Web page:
Today I noticed on my facebook feed yet another friend I met through TLG misusing the term “blog” and went in search of some sort of evidence that this usage – which I have noticed over and over again since coming to Georgia – has some sort of basis saving it from being purely erroneous. I found none.
Later, as my gf was giving a lesson from our New English File Intermediate books, I happened to notice that the book contains a false etymology for the word “wiki.”
So, given that I currently have two paying professions, and one of them is “blogger” and the other is “English teacher,” I feel obliged to set the record straight regarding these two terms, at least, for anyone who happens to read this.
None of this information is in any way hidden or esoteric. All of this is easily discoverable through google, wikipedia, and/or online dictionary. There isn’t even a real controversy (yet) regarding the use or origin of these words.
Summary: a “blog” is a website containing regular updates about a person or topic. The individual update is called an update, entry, or post.
Correct Example: This blog is called “Georgia On My Mind.”
Incorrect Example: This blog is called “Language Lesson: Blog and Wiki”
Explanation: The word “blog” is a shortening of “web log” which in turn was a kind of log that could be found on the web. Generally, a log is a record of things that have happened – for example, in Star Trek, Captain Kirk started each episode with a “Captain’s Log” explaining what was going on (a clever device to set up the episode) thus possibly making Captain Kirk the world’s first audioblogger.
The history of the use of the word “log” as a record is actually somewhat interesting (to me). Before GPS, ships needed a way to figure out how fast they were going so that they could like, navigate and stuff. They used to drop a piece of wood (aka a log) tied to a string into the water. While the boat would move, the log would stay relatively still, and this would allow the sailors to observe the distance the boat moved away from a fixed point in a particular amount of time. This information, in turn, was recorded in a “log book” and used to like, make calculations and stuff.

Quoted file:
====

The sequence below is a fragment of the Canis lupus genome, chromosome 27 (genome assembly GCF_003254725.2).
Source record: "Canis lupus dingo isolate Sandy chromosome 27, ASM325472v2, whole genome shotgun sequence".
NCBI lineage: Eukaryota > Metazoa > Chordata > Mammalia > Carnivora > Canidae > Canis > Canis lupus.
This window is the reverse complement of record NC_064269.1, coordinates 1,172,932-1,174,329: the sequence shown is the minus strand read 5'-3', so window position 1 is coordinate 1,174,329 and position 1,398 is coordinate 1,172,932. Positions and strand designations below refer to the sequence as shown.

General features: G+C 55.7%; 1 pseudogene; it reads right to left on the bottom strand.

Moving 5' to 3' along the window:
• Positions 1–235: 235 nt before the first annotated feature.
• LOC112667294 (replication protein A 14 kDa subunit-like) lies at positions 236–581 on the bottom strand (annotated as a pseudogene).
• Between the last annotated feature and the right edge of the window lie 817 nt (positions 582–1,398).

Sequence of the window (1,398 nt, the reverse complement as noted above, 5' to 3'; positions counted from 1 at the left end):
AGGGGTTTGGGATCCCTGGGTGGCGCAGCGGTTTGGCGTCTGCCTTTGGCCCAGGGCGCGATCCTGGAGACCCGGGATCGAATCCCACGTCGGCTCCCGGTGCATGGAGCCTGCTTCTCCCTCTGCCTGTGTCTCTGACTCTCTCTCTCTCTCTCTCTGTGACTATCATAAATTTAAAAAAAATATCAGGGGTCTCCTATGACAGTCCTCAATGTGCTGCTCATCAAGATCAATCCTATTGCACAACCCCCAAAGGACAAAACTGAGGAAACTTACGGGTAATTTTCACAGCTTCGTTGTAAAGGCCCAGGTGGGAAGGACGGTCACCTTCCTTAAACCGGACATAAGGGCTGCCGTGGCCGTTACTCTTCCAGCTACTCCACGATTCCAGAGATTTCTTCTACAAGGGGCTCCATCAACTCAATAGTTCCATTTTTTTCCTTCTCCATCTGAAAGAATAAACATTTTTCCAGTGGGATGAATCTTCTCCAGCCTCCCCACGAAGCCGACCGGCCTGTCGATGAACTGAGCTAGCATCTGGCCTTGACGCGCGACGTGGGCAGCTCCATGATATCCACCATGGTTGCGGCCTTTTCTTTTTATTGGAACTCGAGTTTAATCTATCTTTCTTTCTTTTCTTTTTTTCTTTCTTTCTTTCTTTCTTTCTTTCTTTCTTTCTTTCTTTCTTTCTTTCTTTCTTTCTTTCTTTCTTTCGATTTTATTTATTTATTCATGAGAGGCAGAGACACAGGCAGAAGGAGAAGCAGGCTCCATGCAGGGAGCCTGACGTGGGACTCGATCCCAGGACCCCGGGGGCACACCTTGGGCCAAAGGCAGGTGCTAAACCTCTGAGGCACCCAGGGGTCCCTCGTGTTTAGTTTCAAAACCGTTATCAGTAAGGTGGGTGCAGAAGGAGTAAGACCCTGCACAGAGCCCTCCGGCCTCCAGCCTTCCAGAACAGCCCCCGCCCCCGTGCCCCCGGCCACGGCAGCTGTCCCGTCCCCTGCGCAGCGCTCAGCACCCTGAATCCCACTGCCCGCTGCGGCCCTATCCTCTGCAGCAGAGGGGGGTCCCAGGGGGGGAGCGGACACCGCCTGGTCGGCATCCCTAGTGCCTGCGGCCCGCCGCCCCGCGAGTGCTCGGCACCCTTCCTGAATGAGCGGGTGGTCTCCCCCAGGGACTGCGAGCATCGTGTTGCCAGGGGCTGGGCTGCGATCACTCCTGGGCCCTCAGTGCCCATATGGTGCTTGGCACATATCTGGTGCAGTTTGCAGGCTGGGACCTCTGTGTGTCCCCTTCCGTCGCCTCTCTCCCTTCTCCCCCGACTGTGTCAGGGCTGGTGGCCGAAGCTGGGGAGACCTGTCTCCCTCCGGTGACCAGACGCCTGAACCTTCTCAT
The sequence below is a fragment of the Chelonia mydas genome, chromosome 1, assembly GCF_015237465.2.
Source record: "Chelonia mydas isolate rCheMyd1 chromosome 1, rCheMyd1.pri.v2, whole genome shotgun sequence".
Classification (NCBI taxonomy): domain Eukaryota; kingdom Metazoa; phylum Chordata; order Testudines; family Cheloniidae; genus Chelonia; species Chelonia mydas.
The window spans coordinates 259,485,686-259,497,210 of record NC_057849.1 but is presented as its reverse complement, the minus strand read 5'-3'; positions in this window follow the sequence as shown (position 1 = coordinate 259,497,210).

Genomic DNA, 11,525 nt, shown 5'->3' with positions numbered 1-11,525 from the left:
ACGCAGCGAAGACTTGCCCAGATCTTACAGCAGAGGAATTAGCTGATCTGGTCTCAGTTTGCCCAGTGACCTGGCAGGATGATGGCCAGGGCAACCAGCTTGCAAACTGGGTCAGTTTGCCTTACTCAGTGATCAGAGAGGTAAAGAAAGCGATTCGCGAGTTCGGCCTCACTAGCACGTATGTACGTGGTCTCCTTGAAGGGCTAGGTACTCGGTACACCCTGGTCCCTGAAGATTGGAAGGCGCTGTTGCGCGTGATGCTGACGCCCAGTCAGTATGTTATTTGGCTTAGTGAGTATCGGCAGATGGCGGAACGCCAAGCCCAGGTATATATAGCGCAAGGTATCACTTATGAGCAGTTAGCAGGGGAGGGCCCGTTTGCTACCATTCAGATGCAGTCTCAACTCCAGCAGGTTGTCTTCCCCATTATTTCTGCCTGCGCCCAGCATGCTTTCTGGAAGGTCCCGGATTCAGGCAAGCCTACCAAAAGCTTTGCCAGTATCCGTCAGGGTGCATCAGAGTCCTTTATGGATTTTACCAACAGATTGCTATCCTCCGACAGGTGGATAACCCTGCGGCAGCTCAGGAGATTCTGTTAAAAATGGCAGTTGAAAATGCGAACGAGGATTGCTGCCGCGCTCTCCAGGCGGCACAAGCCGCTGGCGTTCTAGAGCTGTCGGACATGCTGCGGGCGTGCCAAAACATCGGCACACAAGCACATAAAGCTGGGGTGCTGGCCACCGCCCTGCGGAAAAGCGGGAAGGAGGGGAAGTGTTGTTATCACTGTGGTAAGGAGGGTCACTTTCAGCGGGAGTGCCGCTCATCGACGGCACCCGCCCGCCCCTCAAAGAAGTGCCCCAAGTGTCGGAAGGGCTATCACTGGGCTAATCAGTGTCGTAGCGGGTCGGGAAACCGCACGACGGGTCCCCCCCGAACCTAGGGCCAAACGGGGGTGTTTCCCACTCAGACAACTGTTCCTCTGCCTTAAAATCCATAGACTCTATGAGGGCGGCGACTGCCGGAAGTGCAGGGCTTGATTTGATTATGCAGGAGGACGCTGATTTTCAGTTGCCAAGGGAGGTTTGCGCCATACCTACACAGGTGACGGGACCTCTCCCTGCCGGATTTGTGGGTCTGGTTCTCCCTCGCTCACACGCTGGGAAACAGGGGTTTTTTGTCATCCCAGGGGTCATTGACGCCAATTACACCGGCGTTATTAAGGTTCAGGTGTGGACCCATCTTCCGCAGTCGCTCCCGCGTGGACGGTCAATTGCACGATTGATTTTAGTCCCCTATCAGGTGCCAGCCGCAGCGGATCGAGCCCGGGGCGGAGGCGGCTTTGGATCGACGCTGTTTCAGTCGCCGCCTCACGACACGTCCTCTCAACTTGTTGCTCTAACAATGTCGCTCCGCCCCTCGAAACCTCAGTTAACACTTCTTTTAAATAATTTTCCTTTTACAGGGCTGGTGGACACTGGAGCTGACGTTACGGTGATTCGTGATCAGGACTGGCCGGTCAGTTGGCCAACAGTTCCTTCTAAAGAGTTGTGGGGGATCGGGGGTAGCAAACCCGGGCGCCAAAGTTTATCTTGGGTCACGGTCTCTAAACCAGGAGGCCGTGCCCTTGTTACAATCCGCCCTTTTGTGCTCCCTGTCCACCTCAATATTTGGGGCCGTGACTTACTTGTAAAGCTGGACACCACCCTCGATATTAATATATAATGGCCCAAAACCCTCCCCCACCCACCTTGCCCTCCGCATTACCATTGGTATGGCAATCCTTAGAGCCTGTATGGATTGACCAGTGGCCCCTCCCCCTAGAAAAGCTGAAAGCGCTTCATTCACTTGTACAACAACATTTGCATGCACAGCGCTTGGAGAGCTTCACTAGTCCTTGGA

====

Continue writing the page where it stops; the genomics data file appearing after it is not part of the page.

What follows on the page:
Eventually the “logbook” experienced significant mission creep until eventually it was used to record distances traveled, ports called on, storms weathered, planks walked, treasures plundered, and other salient nautical data. Thus the modern concept of a “logbook” or “log” as a systematically updated record of important information and events.
It’s important to note that the “log” or “logbook” was the whole book, and not an individual page or entry. People would keep a log of their journey, which was composed of individual entries. This understanding of the log as the whole, of which an entry was a part, transferred to the internet when logs made the digital jump. Soon after mail became email, but before phones became iphones, logs became blogs.
The use of “entry” and “update” for the individual notations put into a log are fairly clear in origin: when you enter data into a logbook, you make an entry; when you update a logbook, you bring it up to date. Interestingly, the most common word for an individual entry in a blog is post – a word that also originated as a description of a piece of wood. Around the same time as logs were first being tossed into the ocean to measure speed, people were starting to refer to nailing a piece of paper to a post (that is, a piece of wood sticking up from the ground) as “posting.” The idea of “posting” something being equivalent to putting it on display in a public area stuck around and expanded and made the transition to the online world, so that now when you “post” something on the internet, you’re sticking it up in public for all to see.